Stock index futures pointed to a higher open for equities on Wall Street Wednesday, with futures for the S&P 500, the Dow Jones Industrials and Nasdaq 100 up 0.6 to 0.8 percent.

The Mortgage Bankers Association releases at 7 a.m. ET the Weekly Mortgage Market Index for the week ended Dec. 2 versus the prior week. The mortgage market index read 576.4 and the refinancing index was 2,834.5 in the previous week.

India suspended plans to open its $450 billion supermarket sector to foreign groups such as Wal-Mart Stores, backtracking on one of the government's boldest reforms in years in the face of a huge political backlash.

Citigroup is cutting 4,500 jobs worldwide, chief executive Vikram Pandit said Tuesday, becoming the latest large bank to trim staff.

MidAmerican Energy Holdings, part of Warren Buffett's Berkshire Hathaway, is to buy First Solar's 550-megawatt Topaz Solar Farm power plant in California, a source familiar with the transaction said.

Apple will be in the spotlight after HTC <2498.TW> said Wednesday it has no plans to change fourth-quarter sales guidance, as shares in the world's No. 4 smartphone maker fell more than 5 percent on concern its sales decline may not moderate from a 30 percent drop in November.

General Motors is closing in on a package of proposed fixes for the Chevrolet Volt battery pack that engineers believe would eliminate the risk of a fire being triggered days after a crash, two people with knowledge of the situation said.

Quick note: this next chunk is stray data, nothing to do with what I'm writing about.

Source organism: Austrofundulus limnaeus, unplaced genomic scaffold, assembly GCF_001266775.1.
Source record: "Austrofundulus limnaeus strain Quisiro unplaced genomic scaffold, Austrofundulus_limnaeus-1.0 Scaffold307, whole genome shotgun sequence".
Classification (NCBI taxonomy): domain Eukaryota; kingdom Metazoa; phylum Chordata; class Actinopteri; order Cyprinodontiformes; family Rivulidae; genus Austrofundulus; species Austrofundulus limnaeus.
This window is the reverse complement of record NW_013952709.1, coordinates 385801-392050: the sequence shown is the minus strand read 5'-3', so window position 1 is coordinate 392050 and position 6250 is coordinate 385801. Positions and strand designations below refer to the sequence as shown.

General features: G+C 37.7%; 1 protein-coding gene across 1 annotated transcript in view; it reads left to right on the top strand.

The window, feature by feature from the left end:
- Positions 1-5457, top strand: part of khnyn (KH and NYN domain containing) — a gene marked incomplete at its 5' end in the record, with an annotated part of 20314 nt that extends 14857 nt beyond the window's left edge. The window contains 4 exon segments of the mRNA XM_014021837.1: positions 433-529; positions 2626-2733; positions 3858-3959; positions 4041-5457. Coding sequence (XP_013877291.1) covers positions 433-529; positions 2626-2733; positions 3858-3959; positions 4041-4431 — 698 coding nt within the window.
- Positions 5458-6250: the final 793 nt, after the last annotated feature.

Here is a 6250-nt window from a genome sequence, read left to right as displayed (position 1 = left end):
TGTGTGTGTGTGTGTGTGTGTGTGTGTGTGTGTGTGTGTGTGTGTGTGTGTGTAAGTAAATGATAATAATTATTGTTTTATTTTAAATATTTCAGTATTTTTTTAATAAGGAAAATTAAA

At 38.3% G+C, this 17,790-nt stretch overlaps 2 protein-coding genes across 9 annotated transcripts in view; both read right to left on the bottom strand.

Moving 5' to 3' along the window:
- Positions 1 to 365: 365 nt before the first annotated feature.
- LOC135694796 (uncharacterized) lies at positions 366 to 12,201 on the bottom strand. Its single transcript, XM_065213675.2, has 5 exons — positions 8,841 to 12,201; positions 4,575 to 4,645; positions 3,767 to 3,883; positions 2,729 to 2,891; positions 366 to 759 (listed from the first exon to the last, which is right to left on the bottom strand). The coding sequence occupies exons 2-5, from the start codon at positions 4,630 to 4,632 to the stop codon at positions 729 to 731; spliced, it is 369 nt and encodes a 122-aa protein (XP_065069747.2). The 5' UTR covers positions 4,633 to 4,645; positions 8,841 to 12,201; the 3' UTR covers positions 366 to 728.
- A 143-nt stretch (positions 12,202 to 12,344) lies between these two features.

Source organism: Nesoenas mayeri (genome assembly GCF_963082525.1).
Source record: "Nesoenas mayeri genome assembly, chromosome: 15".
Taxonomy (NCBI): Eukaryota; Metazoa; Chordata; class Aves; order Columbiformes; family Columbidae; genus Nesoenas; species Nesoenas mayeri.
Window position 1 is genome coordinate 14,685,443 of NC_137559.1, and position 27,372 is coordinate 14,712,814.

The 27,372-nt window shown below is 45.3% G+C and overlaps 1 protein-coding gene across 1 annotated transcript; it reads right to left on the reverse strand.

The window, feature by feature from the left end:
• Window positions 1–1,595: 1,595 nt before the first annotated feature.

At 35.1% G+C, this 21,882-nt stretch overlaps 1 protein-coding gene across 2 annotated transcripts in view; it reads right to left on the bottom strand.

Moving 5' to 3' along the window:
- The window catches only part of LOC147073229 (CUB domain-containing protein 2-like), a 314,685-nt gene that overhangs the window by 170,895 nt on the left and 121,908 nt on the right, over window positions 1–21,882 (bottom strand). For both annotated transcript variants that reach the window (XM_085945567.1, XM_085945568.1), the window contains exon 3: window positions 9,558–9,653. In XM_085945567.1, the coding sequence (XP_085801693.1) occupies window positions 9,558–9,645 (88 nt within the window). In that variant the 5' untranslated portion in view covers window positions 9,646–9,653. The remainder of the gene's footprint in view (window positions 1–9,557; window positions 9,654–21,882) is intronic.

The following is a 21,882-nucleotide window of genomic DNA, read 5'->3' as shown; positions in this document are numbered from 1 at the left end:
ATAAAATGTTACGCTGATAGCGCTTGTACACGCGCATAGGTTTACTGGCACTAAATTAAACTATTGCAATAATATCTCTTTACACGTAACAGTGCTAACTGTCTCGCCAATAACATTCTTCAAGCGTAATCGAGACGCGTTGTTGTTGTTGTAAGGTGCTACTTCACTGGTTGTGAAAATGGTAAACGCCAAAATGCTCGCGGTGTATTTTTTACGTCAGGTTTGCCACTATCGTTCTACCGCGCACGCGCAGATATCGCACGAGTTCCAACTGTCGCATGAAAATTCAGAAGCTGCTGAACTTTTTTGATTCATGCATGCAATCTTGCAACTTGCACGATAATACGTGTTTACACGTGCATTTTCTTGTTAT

U.S. department store chain J.C. Penney is to buy a 16.6 percent stake in Martha Stewart Living Omnimedia for $38.5 million, the New York Times reported, citing people briefed on the matter.

China's annual rate of export growth slowed in November versus October, vice commerce minister Chong Quan told reporters after an official media briefing. Export growth in November was even slower than October, Chong said on the sidelines of a news conference releasing a government report on China's long-term trade development.

European stocks <.FTEU3> were up 0.8 percent after hitting a five-week high, resuming a 1-1/2 week rally on hopes euro zone leaders will agree a decisive plan to resolve the region's debt crisis at a summit later this week. <.EU>

U.S. Treasury Secretary Timothy Geithner, on a whistle-stop tour of Europe to demand dramatic action, voiced confidence in a Franco-German plan to overhaul the EU treaty after Standard & Poor's said it could cut credit ratings across the currency bloc, including the EFSF rescue fund, a move which would fundamentally weaken it.

French President Nicolas Sarkozy and German Chancellor Angela Merkel will propose to Friday's summit a plan to impose mandatory penalties on eurozone states exceeding deficit targets, aiming to restore market confidence and prevent the region's debt crisis spiraling out of control.

Detail of treaty reform proposals was due to be presented on Wednesday in a letter to European Council President Herman Van Rompuy, who will chair the meeting of 27 EU leaders.

S&P cut credit ratings on Tuesday for several regional banks in North America, including US Bancorp , PNC Financial Services Group, and BB&T Corp as the agency continued to apply new grading criteria announced last month.

U.S. stocks rose on Tuesday as investors bet European leaders would take strong steps this week to end the region's debt crisis, including bolstering its financial rescue fund.

The Dow Jones industrial average <.DJI> gained 52.30 points, or 0.4 percent, to 12,150.13. The Standard & Poor's 500 Index <.SPX><.INX> added 1.39 points, or 0.1 percent, to 1,258.47. The Nasdaq Composite Index <.IXIC> dropped 6.20 points, or 0.2 percent, to 2,649.56.

(Reporting by Blaise Robinson; Editing by Dan Lalor)